Eye On Olympia

Payday lending debate returns to Olympia. But this year it might be different…

It happens every year. Poor people and advocates descend on the capitol, decrying usurious rates ($100 loan rolled over for a year: 391 percent APR) and saying that the payday lending industry traps people in a nearly unbreakable cycle of high-interest debt.

Lawmakers propose bills -- cap interest at 12 percent, cap interest at 36 percent -- and the bills die, generally in the House financial institutions and insurance committee. Chairman Steve Kirby has for years defended payday loans as a needed product for people who simply cannot qualify for credit cards or bank loans.

This year, things may end up differently. Kirby himself is prime-sponsoring 5 bills that he says will preserve the industry while making it harder for people to get trapped in debt and easier to get out. The hearing's going on right now -- I'm watching it live on TVW while trying to get a column written.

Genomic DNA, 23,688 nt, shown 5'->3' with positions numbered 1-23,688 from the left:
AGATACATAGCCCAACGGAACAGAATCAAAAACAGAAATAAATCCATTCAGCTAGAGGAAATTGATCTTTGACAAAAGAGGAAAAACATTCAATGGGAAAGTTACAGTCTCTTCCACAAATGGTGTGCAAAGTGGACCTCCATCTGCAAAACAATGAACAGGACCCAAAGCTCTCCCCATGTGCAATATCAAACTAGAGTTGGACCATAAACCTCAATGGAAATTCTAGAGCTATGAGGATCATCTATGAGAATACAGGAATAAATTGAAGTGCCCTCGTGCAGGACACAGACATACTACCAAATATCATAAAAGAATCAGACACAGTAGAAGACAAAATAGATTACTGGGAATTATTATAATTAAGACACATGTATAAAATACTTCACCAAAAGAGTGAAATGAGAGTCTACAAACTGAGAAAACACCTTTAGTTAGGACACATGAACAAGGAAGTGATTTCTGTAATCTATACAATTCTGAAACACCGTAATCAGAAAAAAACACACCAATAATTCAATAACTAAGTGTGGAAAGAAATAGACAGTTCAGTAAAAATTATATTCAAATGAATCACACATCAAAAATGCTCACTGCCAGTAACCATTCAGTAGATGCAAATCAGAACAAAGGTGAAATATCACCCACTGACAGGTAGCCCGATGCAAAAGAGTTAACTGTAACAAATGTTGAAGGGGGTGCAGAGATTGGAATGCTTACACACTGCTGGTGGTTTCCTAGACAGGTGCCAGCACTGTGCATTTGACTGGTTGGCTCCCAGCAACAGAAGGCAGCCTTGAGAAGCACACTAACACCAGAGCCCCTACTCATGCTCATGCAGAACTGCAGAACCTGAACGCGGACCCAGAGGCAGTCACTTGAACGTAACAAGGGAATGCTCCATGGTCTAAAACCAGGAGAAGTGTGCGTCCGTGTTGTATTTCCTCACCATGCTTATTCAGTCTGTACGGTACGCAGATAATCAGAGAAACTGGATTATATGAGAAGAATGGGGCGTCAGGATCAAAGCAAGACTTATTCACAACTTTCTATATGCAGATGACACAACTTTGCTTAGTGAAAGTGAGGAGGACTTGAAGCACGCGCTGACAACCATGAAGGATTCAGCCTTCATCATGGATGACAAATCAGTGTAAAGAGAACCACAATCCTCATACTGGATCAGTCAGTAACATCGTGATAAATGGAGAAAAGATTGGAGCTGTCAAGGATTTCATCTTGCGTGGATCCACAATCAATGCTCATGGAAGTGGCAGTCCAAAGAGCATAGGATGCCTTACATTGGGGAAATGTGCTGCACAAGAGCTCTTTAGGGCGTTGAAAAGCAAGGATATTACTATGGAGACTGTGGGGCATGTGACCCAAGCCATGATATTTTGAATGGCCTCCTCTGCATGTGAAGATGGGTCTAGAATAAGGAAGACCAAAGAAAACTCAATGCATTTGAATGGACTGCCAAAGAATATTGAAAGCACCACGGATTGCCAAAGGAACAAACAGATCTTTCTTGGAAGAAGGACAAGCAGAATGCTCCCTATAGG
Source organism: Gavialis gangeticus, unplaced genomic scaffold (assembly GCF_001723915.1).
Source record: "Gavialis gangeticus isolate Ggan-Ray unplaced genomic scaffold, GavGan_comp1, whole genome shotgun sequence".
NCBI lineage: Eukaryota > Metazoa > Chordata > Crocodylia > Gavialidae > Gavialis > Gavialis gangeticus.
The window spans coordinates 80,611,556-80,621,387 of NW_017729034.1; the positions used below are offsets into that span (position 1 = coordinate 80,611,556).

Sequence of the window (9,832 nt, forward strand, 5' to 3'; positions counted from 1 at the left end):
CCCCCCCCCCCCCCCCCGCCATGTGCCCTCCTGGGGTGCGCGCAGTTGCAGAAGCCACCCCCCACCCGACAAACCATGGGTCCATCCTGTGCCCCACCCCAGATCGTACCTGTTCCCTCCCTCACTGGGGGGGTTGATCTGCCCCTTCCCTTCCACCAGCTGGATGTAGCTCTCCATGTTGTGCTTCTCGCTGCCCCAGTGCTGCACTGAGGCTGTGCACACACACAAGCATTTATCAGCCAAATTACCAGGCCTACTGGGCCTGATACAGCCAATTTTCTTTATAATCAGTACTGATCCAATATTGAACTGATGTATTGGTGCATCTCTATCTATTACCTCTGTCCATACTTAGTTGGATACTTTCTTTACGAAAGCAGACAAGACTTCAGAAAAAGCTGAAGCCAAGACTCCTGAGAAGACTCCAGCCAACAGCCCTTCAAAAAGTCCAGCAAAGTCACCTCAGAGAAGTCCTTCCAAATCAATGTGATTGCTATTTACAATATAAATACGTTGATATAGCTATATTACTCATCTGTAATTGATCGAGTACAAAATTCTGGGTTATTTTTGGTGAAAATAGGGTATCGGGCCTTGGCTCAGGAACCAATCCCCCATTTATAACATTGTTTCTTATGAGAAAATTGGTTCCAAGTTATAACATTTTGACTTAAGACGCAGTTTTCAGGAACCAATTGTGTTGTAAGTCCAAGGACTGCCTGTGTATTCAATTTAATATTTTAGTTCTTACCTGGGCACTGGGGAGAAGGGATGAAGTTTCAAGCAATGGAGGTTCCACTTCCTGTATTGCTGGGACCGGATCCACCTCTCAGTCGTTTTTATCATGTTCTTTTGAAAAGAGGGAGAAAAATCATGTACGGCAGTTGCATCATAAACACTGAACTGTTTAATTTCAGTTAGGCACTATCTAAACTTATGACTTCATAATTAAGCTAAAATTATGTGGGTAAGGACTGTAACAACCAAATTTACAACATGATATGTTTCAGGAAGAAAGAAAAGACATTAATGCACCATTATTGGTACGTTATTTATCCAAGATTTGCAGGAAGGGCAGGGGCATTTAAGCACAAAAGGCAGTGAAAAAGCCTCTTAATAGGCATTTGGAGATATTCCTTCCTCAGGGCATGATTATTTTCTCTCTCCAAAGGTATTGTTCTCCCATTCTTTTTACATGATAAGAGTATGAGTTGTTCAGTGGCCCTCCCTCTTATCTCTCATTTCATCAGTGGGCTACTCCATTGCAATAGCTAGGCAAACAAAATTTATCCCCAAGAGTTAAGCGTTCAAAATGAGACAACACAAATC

"This is the year to address the problems within this industry, and I intend to make a side career...out of hammering some sort of agreement" between the industry and its critics, he said.

Consumers, a credit counselor and the enforcement chief for the state Department of Financial Institutions have all testified about harassing collection practices some of the lenders have used: berating people at work, visiting them at home, verbally abusing them ("I'm going to be your worst nightmare"), etc. One formerly-homeless woman just said she eventually paid $2,694 in fees after initially borrowing $300.


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